Seeing the Sacred: A Year In Snapshots
This book is a thought-provoking exploration into how the simple act of taking snapshots can be a spiritual practice. It is an invitation to busy people who wish they had more contemplative time, to make this simple practice part of their day. Neraas explores the meaning of the sacred, she offers tips about how to be available to the sacred, and she relates it to: relationships, work, home, beauty, blessing, time, the city, the sea, and much more. Forthcoming from Wipf and Stock Publications.
Hope and Poetry: How They Sustain Us
In this challenging time in our world, hope may be our greatest need, its viability our greatest question. Many forces threaten to force hope into hiding. For hope to thrive people have to feel they have a future. This is at the heart of young peoples’ anguish about our planet and our world. But even in times of crisis hope sustains us in our living. I believe there is a deep human intuition of hope. Like an invisible signature, the capacity to hope is an indispensable human quality. I draw from poetry to illustrate how hope works in peoples’ lives. Poems distill the nature of hope, highlight its many sources, name its greatest threats, offer suggestions about the habits and practices that can strengthen it.
Apprenticed to Hope
This book is a compilation of essays exploring the nature of hope in human life, including the many ways in which it can be lost and found again. She draws from her experience as a chaplain and minister, working in settings where hope is tested. They include a prison, a hospital, a treatment center, as well as colleges and religious congregations. She also draws on her own experience of living with a chronic illness. Julie offers a variety of ways to think about hope, including its relationship with faith, its partnership with the imagination, as well as the importance of community. She distinguishes between authentic hope and optimism, and offers suggestions about where hope might be found, or created, in turbulent times.
Augsburg Fortress Publishers, 2009
Paperback: 176 pages
Praise for Apprenticed to Hope
“Julie Neraas chose exactly the right title for her superb book on personal and communal hope. She writes clearly and compellingly of how all of us, no matter what sort of individual or collective obstacles we face, can keep hope alive as we seek personal wholeness and a better world for everyone.”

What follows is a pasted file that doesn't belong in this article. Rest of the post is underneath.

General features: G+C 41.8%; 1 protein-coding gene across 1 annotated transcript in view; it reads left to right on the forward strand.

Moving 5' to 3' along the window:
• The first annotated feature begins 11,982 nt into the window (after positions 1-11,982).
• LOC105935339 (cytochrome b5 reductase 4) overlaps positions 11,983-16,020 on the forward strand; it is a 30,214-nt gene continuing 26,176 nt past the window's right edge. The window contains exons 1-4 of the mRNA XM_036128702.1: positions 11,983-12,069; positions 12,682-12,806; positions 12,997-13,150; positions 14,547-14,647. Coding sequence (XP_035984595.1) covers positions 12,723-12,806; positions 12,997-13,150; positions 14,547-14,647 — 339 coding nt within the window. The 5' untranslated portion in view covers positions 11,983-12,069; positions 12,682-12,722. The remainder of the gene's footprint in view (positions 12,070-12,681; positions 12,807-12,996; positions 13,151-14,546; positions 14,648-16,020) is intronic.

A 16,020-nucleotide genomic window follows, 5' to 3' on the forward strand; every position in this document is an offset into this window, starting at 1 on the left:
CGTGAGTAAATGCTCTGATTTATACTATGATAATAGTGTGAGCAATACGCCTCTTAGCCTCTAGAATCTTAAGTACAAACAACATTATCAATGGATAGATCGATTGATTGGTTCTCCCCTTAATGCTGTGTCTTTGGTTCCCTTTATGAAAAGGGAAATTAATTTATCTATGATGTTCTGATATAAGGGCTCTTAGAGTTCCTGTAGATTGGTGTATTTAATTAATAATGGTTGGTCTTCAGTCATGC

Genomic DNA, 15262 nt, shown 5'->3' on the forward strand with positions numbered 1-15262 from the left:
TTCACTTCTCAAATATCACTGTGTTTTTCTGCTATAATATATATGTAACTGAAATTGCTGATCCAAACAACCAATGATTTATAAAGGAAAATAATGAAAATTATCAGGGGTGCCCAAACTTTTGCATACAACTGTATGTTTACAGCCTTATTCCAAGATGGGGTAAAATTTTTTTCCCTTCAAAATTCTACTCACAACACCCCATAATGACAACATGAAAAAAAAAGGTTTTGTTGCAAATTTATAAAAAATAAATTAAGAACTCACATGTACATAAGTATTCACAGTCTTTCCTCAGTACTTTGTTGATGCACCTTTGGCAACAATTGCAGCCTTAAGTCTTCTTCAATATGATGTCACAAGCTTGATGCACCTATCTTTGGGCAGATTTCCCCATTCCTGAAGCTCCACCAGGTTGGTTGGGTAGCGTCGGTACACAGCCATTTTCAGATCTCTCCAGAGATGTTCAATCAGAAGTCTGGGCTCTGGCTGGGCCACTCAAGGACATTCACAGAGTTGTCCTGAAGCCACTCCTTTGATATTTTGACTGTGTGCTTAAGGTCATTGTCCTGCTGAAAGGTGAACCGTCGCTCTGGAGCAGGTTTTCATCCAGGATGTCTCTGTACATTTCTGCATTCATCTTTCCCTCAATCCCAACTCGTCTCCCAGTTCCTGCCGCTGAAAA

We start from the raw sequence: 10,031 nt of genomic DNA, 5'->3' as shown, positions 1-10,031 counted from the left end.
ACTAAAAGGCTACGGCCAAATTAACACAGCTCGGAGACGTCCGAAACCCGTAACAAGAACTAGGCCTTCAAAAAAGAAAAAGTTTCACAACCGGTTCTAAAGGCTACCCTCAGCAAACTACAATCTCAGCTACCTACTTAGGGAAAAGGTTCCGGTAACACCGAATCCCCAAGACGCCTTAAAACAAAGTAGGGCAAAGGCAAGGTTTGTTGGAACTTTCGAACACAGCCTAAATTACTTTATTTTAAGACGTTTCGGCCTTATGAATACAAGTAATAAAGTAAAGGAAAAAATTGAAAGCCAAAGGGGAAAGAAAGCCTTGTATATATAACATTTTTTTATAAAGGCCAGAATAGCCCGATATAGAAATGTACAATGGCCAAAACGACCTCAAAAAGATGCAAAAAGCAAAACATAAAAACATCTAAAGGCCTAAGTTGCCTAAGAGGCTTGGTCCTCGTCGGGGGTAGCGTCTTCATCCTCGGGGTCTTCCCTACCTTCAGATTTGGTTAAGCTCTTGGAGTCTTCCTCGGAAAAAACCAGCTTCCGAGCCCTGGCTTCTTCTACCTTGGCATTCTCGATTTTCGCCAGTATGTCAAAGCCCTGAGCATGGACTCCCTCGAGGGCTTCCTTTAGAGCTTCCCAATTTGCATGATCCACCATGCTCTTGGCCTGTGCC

— Parker Palmer, author of A Hidden Wholeness, Let Your Life Speak, and The Active Life
“Julie Neraas tackles a seemingly familiar topic and turns it inside out. The urgent questions posed by a baffling illness fuel her investigations into psychology, theology and poetry for a new definition of hope. In the tradition of the best essayists, Neraas moves between the personal and the theoretical, between the dilemmas of lived experience and the wisdom of art and scholarship. The interdisciplinary method of her book mirrors the style of her teaching and academic interests, a product of twenty years teaching in a graduate program at Hamline University. it will be truly useful to a wide range of readers wishing to deepen their understanding of life.”
— Margaret Todd Maitland, author of The Dome of Creation
“Apprenticed to Hope is gritty, inspiring, informed, trustworthy – and a real gem. Neraas wants us to see how our relationship with hope is essential, and is no mere matter of wishful thinking, fantasy, desire, or illusion. She succeeds masterfully.”
— Sharon Daloz Parks, author of Big Questions, Worthy Dreams and Common Fire
“Apprenticed to Hope is absolutely the right book for our time and all of us! Neraas’ invitation to apprentice yourself to hope is irresistible, inspirational, remedial and profoundly realistic.”
— Ted Loder, author of Guerillas of Grace